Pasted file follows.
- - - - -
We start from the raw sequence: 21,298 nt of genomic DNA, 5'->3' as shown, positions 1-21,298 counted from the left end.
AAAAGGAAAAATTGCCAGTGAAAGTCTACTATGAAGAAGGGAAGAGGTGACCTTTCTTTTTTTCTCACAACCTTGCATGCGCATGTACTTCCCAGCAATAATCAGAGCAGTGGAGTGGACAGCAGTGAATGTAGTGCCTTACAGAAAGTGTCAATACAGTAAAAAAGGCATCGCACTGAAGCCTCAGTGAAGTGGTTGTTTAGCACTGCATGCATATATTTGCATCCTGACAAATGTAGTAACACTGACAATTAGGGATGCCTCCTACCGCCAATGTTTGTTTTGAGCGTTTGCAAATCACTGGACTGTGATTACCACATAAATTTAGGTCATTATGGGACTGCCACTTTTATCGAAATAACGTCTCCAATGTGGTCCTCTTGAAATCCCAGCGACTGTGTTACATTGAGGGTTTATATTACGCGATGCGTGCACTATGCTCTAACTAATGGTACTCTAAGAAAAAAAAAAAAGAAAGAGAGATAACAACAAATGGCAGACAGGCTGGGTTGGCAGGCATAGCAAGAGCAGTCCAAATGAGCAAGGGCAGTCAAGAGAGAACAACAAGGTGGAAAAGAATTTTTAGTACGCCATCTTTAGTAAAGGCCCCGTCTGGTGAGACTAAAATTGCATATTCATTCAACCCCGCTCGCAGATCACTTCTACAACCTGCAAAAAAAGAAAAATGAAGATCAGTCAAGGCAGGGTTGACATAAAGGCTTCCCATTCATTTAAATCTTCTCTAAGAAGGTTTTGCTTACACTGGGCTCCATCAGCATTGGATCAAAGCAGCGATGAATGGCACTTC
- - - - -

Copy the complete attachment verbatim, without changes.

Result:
We start from the raw sequence: 21,298 nt of genomic DNA, 5'->3' as shown, positions 1-21,298 counted from the left end.
AAAAGGAAAAATTGCCAGTGAAAGTCTACTATGAAGAAGGGAAGAGGTGACCTTTCTTTTTTTCTCACAACCTTGCATGCGCATGTACTTCCCAGCAATAATCAGAGCAGTGGAGTGGACAGCAGTGAATGTAGTGCCTTACAGAAAGTGTCAATACAGTAAAAAAGGCATCGCACTGAAGCCTCAGTGAAGTGGTTGTTTAGCACTGCATGCATATATTTGCATCCTGACAAATGTAGTAACACTGACAATTAGGGATGCCTCCTACCGCCAATGTTTGTTTTGAGCGTTTGCAAATCACTGGACTGTGATTACCACATAAATTTAGGTCATTATGGGACTGCCACTTTTATCGAAATAACGTCTCCAATGTGGTCCTCTTGAAATCCCAGCGACTGTGTTACATTGAGGGTTTATATTACGCGATGCGTGCACTATGCTCTAACTAATGGTACTCTAAGAAAAAAAAAAAAGAAAGAGAGATAACAACAAATGGCAGACAGGCTGGGTTGGCAGGCATAGCAAGAGCAGTCCAAATGAGCAAGGGCAGTCAAGAGAGAACAACAAGGTGGAAAAGAATTTTTAGTACGCCATCTTTAGTAAAGGCCCCGTCTGGTGAGACTAAAATTGCATATTCATTCAACCCCGCTCGCAGATCACTTCTACAACCTGCAAAAAAAGAAAAATGAAGATCAGTCAAGGCAGGGTTGACATAAAGGCTTCCCATTCATTTAAATCTTCTCTAAGAAGGTTTTGCTTACACTGGGCTCCATCAGCATTGGATCAAAGCAGCGATGAATGGCACTTC